The Amazon Grinch and Germany’s Unhappy Elves

When an American online retailer brings its start-up style to unionized Central Europe, workers go on strike.


LEIPZIG, Germany — A week before Christmas, Amazon’s logistics center in Leipzig is bustling. Trucks trace a line to and from the loading docks at the American online retailing giant’s vast complex, which helps supply Germany and beyond. Inside, workers stack and ready holiday packages for shipment. It’s the busiest time of year for the world’s second biggest e-commerce company.

But outside the logistics center’s steel mesh gates, the scene is less festive. Around 500 Amazon employees are packed in a heated tent, sitting on beer benches and passing around home-baked cookies while Europop plays from a stereo mounted on a stage.

Some read the newspaper; others play board games. They’re all members of Amazon’s labor union, Verdi, and they’re on strike. Plastering the tent are signs and banners carrying messages like “Dear Jeff Bezos, don’t invest in drones, invest in people” and “We aren’t robots!”

Ralf Christan, 54, started working at Amazon’s Leipzig logistics center three years ago. It took more than two years, a series of temporary contracts, and intense wrangling with his manager to get the job security of an unlimited contract. It’s part of Amazon’s practice of stringing along workers, he says, and it breaks down morale. 

“It’s legal according to our laws, but I think a company doesn’t need two years to see if a worker is the right fit or not,” he said. “They don’t value us.”

For many here, the rise of Amazon Germany is a classic tale of David vs. Goliath: an American behemoth shirking the country’s century-old labor protections to cut costs and increase productivity while pushing low-paid, low-skilled workers to the brink of exhaustion. The specter of U.S.-branded capitalism confronting a deep-seated culture of workers’ rights is raising ire across German society. Amazon has become the primary target.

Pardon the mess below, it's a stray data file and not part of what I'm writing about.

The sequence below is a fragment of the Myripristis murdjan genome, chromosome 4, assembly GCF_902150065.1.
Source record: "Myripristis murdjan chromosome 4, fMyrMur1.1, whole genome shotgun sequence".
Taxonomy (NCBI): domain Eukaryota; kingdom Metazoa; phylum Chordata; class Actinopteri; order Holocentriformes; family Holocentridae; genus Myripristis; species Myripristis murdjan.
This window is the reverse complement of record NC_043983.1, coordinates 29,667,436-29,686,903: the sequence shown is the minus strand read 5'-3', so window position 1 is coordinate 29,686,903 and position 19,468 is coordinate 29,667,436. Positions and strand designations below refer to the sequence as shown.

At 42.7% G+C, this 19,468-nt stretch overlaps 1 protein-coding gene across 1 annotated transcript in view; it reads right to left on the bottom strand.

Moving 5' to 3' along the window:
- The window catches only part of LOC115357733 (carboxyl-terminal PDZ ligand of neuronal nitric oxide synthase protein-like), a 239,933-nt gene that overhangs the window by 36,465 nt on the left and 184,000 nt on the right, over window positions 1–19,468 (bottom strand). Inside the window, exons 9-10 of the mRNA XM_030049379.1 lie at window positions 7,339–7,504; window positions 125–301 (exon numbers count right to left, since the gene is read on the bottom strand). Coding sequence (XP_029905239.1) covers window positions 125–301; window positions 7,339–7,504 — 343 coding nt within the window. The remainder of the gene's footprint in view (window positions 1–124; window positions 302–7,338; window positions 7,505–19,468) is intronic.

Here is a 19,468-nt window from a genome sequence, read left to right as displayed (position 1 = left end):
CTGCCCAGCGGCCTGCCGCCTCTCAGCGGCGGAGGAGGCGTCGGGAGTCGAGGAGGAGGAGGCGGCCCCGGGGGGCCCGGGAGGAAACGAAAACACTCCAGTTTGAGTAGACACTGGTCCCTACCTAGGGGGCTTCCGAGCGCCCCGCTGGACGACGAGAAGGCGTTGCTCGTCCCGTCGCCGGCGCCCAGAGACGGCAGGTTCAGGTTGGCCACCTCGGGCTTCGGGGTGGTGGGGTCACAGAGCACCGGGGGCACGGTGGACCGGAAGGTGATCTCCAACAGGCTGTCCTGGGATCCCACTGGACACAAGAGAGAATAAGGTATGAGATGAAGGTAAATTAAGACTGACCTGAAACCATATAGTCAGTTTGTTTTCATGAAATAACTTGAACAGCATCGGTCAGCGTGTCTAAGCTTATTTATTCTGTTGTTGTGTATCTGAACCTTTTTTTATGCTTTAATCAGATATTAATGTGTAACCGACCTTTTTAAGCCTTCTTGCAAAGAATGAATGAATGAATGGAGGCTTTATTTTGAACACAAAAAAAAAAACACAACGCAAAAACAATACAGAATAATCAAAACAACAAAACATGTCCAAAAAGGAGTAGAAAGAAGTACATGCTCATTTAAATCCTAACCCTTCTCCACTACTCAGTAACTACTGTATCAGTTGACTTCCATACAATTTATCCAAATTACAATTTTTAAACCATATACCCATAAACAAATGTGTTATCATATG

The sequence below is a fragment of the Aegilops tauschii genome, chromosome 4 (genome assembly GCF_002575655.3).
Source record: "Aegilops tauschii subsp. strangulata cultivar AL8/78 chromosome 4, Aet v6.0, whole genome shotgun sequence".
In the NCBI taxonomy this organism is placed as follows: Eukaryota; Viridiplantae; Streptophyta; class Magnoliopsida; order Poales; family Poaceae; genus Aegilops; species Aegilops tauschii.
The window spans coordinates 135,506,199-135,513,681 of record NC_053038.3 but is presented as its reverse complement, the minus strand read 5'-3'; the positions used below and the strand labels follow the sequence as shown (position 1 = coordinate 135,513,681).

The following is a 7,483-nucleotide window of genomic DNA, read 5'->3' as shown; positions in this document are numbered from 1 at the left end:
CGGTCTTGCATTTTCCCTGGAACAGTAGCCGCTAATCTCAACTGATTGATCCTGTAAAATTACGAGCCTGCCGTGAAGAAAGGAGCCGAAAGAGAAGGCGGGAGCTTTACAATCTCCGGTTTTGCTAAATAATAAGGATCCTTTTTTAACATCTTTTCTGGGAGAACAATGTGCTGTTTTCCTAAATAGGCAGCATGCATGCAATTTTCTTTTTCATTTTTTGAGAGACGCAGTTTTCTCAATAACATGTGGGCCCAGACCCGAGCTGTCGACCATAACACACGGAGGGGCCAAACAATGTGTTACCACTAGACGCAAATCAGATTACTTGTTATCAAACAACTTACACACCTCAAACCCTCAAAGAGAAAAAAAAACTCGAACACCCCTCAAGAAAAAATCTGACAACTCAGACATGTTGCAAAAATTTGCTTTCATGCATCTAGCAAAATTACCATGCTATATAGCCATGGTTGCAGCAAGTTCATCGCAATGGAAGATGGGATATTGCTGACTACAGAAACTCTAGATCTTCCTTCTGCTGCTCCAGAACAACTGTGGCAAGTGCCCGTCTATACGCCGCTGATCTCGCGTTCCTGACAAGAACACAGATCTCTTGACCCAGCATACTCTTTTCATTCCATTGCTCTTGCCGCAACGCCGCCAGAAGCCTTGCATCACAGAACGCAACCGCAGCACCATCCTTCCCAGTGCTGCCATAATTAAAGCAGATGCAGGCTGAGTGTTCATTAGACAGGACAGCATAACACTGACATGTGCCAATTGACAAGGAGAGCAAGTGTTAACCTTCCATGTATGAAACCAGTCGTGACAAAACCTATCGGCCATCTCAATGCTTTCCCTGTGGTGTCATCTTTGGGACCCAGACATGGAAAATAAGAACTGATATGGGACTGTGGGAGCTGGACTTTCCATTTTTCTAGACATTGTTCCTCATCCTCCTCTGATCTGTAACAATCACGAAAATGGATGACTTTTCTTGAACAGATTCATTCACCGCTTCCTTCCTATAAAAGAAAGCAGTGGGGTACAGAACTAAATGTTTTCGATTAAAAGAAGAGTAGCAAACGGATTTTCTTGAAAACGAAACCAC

In a bid to throw a wrench into the clockwork of Amazon’s supply chain, Verdi staged another walkout at six of the company’s nine logistics centers in Germany during the holiday season, the busiest time of year for Amazon. Some of the sites are holding out through Christmas Eve. In response, Amazon brought on more seasonal workers and powered through the strikes saying there was “no impact on fulfilling customers’ delivery promises.”

“It’s a machine that’s well-oiled and running and cannot be stopped,” said Gerrit Heinemann, a retail expert and professor at the University of Applied Sciences in Mönchengladbach in western Germany. “A machine doesn’t need labor laws.”

Wages are at the heart of the Amazon-Verdi standoff. Amazon maintains that it’s a logistics company and pays its workers at the upper end of that sector’s scale, with a starting rate of a little over 10 euros an hour. Verdi insists its members should receive salaries according to higher retail industry rates, and is pushing for a collective bargaining agreement. The Seattle-based retailer rejects that demand. The company says it respects the right to strike, but encourages employees to resolve complaints directly rather than through unions.

“We foster a culture of open discussion and our management teams encourage open communication at eye level — if there’s a problem, we find a solution together,” Anette Nachbar, a senior public relations manager at Amazon Germany, said in an emailed statement. “The vast majority of our workers see Amazon as a fair and responsible employer.”

The German government has remained quiet on the dispute, because it has to: German law requires that wages be negotiated autonomously, without government interference or influence. But Verdi has launched full-steam ahead. The union filed a lawsuit last week against a regional court’s decision to allow Amazon workers in two cities to work on the Sunday before Christmas. Working on Sunday is only permitted in exceptional cases, according to German labor laws; Verdi says this is not one of them.

The corporate culture problem

The union’s Amazon members started staging strikes in May 2013, and the latest stoppage is the largest yet. But the dispute is about more than wages and contracts. In addition to a collective wage agreement, Verdi workers are demanding, simply put, more respect for German working culture.